Indonesia now bears the heavy shadow of child suicide bombers — just as Muslims are about to enter the holy fasting month of Ramadhan. They used to be part of horrific, distant news stories involving Palestine, Boko Haram, the Islamic State (IS). Now they are here.
Reports so far say four children survived the recent terror acts in East Java that were led by their parents. They include a badly wounded 8-year-old girl who was thrown off a motorcycle driven by her father, who had with her mother and brother detonated explosives at the Surabaya Police headquarters on Monday; and three boys whose parents and older sister were killed in an explosion at a low-cost apartment near the provincial capital.
The other children who were killed, after they were directed or brought along by parents on a suicide mission to three churches on Sunday, were two girls and their two older brothers.
Surabaya Mayor Tri Rismaharini reacted the way many of us did: “I cannot fathom this.”
We cannot fathom how a mother who had given birth, breastfed and raised her children would have them in tow as she bombed a church during Sunday Mass. One family in the congregation lost two sons.
The only comforting news may be that the state Witness and Victims Protection Agency (LPSK) and Child Protection Commission (KPAI) will guard the safety of the above orphans and screen anyone claiming to be their family members. The fear is that the survivors, reportedly aged 8 to 15, could be pulled back into a terrorist network.
Yet the involvement of entire families, including children, in terrorism should not come as a shock. At least 500 Indonesians, including their offspring, are known to have returned from Syria, where they had joined the IS. Not all, however, were combatants.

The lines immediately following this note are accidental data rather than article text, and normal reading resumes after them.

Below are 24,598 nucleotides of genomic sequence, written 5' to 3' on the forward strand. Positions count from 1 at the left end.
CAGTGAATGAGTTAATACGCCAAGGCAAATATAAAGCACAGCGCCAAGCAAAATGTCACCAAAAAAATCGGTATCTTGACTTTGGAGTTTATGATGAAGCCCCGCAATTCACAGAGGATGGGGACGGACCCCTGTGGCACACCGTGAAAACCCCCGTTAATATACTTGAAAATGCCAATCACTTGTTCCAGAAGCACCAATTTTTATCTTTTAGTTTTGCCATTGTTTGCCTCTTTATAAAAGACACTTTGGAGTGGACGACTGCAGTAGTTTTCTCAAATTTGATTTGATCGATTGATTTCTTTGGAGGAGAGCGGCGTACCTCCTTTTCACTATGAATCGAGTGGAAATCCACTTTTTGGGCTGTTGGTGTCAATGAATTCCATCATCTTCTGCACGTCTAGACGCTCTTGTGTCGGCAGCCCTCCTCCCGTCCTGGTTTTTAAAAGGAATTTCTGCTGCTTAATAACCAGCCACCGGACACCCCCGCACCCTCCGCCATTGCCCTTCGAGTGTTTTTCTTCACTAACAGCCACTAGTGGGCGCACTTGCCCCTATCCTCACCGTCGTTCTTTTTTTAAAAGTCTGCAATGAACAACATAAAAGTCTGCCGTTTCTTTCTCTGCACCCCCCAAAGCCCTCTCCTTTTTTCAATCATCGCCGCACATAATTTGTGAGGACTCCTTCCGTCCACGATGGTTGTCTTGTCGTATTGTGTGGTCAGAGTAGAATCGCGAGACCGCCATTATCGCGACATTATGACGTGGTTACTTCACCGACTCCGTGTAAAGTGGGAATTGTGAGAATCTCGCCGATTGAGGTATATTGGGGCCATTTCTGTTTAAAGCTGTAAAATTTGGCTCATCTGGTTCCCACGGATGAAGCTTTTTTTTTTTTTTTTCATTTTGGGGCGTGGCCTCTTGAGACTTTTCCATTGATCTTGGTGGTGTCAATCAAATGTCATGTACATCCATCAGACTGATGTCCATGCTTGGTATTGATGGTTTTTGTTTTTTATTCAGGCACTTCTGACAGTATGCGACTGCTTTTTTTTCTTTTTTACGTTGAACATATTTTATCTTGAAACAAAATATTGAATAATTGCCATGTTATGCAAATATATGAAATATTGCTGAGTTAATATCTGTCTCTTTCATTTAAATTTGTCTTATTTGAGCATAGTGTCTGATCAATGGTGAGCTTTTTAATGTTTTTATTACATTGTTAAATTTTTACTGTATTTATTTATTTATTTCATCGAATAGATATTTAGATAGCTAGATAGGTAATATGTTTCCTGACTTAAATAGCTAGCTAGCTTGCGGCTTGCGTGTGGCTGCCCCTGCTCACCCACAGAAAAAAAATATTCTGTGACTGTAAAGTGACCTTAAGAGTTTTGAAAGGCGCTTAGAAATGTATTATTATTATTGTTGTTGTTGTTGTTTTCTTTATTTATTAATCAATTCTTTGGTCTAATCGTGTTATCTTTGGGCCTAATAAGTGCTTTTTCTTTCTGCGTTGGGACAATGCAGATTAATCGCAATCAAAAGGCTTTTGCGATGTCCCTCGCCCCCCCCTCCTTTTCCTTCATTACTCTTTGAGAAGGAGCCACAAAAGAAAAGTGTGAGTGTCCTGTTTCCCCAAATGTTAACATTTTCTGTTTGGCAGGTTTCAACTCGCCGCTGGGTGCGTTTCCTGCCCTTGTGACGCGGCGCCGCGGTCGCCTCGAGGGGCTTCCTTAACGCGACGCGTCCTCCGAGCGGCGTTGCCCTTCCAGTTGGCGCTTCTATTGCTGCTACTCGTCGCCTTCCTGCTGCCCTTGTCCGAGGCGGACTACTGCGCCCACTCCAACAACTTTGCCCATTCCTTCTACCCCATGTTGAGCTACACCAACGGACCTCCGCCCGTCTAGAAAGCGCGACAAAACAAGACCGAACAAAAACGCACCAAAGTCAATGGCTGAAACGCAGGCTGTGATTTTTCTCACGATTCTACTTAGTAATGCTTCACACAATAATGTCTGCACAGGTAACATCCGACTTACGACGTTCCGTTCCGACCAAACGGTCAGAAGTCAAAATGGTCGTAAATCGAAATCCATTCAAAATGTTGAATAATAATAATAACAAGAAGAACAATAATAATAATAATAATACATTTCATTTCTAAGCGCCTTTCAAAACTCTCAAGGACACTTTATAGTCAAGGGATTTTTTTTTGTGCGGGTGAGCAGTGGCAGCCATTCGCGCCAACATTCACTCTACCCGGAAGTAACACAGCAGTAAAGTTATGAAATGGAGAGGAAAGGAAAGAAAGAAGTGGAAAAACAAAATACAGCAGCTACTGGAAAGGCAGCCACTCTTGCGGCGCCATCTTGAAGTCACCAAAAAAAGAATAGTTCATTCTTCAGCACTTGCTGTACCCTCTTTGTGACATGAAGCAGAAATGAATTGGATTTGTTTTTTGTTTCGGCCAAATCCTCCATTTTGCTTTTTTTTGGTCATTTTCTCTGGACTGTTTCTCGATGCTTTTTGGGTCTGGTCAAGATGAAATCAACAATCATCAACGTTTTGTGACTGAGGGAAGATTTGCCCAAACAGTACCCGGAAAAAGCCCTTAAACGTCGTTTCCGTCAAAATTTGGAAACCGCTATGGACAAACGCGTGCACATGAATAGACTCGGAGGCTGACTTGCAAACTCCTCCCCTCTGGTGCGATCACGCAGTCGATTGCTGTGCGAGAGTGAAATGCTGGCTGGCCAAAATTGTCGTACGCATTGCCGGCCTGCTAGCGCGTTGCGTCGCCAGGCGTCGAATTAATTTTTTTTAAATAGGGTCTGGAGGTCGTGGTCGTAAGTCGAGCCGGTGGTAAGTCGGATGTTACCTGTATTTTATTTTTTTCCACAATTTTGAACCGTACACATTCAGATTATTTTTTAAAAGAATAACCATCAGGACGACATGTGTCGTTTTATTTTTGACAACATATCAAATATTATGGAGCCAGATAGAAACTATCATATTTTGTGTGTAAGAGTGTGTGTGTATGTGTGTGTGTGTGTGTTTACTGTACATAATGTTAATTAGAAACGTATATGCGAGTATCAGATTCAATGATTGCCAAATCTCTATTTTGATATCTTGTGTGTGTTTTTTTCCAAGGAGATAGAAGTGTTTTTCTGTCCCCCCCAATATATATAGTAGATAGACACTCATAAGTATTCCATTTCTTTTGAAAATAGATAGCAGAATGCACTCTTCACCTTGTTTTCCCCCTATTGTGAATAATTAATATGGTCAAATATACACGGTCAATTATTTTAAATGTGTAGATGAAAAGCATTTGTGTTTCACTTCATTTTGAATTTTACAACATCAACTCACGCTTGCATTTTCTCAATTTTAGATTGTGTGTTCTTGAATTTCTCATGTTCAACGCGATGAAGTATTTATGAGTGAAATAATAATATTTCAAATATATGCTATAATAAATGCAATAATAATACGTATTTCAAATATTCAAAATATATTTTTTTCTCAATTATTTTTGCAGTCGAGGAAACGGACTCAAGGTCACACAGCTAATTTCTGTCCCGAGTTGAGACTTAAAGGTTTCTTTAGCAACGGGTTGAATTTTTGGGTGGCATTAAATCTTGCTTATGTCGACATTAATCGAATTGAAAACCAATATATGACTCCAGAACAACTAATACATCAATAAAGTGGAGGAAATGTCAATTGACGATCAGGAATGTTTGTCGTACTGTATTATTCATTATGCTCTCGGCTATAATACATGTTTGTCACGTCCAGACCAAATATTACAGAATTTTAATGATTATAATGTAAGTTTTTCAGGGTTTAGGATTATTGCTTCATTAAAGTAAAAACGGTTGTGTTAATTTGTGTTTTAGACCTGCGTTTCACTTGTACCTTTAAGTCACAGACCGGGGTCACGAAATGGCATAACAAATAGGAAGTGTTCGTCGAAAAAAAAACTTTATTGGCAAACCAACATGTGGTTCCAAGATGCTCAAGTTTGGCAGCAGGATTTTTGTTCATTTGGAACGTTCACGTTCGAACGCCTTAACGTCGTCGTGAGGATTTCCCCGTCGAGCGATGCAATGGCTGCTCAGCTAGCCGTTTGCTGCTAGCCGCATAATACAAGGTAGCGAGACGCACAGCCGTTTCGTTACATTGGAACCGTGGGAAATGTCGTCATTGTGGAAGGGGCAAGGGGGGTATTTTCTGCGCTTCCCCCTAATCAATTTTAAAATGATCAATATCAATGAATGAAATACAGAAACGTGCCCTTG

While many question the efficacy of the government’s deradicalization program to rehabilitate terror convicts, Syria returnees have not even been placed under close surveillance .
The three families involved in the latest attacks were likely inspired by the IS’ method of using children, regardless of whether they had been to Syria.
Our laws of the post-authoritarian era would not allow such intense spying on families to prevent indoctrination of children into terrorism — although President Joko “Jokowi” Widodo has threatened to issue a presidential regulation in lieu of law if lawmakers cannot pass the revised Terrorism Law by the end of the month.
Still, children without such extreme parents are not entirely safe. Surveys have revealed that intolerant outlooks condoning violence in the name of religion is widespread in schools, universities and even government institutions, exposing Indonesia’s youth to the ugly possibility of becoming willing murderers, as the teenagers involved in the Surabaya attacks showed us.
We have hosted many international interfaith gatherings, including the latest meeting of renowned Islamic leaders, issuing strong messages of peace. But they will remain futile as long as notions of a violent jihad are more appealing.